Step Installing The Webbing

Lay the moist webbing over the opening. Center it carefully and align it with the guide string you placed in the chair seat to be sure the hole lines run straight from back to front.

Now use the hardwood wedges to drive the webbing down into the groove. Begin by driving the first wedge into the groove at the center of the back rail. Work carefully so as not to tear the webbing apart. Now go to the front rail. Stretch the webbing across the opening so that it has a slight sag. This sag will be taken up as you wedge the webbing and also as the webbing dries out. Drive a wedge in the center of the front groove.

Continue by driving wedges in the center of each side, so that you then have four wedges holding the webbing in position. Visually check at this time to be sure the webbing is aligned and where you want it. This is your last chance to make corrections.

Now use another wedge and work your way around the groove, beginning at the center of the back, tamping the webbing down into the groove. When correctly tamped, the webbing should touch both sides and the bottom of the groove. Use as many holding wedges as you need to keep the webbing in the groove.

Keep the webbing moist as you work. Run a sponge soaked in the glycerine-and-water solution over strands frequently.

Note that you may have to shape the hardwood wedges to suite your work. The wedges you bought may be too thick for the groove if yours is narrow. Sand the wedges down to the size needed. Some caners make one larger wedge. 2 inches wide and 2 inches long, for working

The next step ¡s to lay a thin beaa ot glue in the groove just before you put the webbing in place on the seat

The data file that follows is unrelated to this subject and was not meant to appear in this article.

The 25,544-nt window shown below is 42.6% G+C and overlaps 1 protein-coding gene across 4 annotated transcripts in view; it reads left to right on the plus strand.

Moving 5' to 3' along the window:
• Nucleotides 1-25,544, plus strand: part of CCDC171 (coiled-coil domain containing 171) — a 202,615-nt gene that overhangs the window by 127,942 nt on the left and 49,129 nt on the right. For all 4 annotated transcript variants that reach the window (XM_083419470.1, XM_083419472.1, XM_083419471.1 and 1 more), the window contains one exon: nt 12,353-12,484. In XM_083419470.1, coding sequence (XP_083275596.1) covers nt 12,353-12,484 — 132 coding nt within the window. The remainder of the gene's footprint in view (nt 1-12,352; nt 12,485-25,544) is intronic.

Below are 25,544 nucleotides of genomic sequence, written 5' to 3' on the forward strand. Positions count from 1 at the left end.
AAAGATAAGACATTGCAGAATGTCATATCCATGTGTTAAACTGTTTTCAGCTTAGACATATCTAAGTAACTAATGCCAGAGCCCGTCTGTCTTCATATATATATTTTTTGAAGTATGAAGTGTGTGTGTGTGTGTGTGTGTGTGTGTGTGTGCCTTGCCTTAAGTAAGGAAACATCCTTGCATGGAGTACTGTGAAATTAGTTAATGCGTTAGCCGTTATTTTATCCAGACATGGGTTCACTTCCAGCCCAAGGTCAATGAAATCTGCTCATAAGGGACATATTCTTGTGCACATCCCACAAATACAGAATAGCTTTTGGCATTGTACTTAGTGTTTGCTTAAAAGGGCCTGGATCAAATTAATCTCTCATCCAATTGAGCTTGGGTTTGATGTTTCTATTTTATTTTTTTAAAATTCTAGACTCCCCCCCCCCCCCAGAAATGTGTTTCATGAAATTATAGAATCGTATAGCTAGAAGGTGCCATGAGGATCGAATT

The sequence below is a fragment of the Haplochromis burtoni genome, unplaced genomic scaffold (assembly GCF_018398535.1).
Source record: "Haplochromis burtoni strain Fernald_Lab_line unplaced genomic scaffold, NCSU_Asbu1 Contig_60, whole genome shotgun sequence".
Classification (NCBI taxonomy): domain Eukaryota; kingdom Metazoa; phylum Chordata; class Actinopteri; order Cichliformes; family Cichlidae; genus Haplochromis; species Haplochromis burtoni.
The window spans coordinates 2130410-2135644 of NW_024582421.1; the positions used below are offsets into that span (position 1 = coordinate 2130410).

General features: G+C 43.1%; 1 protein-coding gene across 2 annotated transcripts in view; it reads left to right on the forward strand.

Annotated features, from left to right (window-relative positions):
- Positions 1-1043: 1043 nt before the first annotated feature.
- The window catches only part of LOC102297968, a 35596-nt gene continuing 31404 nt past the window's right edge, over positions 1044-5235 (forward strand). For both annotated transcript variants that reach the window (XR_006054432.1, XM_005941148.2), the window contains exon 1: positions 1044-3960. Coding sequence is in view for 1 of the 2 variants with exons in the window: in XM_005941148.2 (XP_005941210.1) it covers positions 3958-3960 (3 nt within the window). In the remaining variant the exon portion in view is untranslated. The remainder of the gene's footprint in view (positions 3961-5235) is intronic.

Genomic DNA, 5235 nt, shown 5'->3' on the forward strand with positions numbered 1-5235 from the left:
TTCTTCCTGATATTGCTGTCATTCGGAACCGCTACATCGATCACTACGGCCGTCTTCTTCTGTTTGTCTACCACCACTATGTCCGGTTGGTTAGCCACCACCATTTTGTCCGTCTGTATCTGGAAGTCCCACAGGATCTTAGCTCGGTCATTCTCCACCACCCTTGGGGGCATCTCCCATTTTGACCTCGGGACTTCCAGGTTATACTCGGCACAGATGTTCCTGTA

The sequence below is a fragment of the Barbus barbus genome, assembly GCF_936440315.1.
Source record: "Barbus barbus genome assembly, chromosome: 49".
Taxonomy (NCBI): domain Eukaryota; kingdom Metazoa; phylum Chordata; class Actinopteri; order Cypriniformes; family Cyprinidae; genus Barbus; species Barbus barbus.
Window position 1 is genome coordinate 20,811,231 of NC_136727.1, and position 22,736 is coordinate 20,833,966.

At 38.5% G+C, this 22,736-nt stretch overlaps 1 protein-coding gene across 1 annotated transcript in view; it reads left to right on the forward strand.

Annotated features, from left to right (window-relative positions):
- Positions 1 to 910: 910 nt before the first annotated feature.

Place the webbing on the seat Sight through the holes to align it with the gusde string you placed under the seat. Your caning pegs can be helpful in positioning the webbing
Now move to the front and tap in a second wedge The webbing between these two wedges should sag just a little The sag will be taken up later as you work
Beginning next to the anchor wedge at the back, work your way around the groove, tamping [he webbing down into the groove. Always be sure the cane is tapped all the way in
To anchor the webbing, tap a hardwood wedge into the groove at the center of the back of the seat. Do this carefully so that the wedge doesn't tear the webbing Keep tapping until the wedge hits the bottom of the groove.
Complete the anchoring of the webbing by tapping n wedges at bolh sises. Take a good look belore going on to be sure the line of holes in the webbing runs straight from front to back. This is your last chance to adjust them.
Here the webbing has been tapped into the groove all around the seat and the wedges have been removed You are ready to install the spline

around the groove, and use smaller I by 2-ineh wedges for holding.

Wood Working for Amateur Craftsman

Wood Working for Amateur Craftsman

THIS book is one of the series of Handbooks on industrial subjects being published by the Popular Mechanics Company. Like Popular Mechanics Magazine, and like the other books in this series, it is written so you can understand it. The purpose of Popular Mechanics Handbooks is to supply a growing demand for high-class, up-to-date and accurate text-books, suitable for home study as well as for class use, on all mechanical subjects. The textand illustrations, in each instance, have been prepared expressly for this series by well known experts, and revised by the editor of Popular Mechanics.

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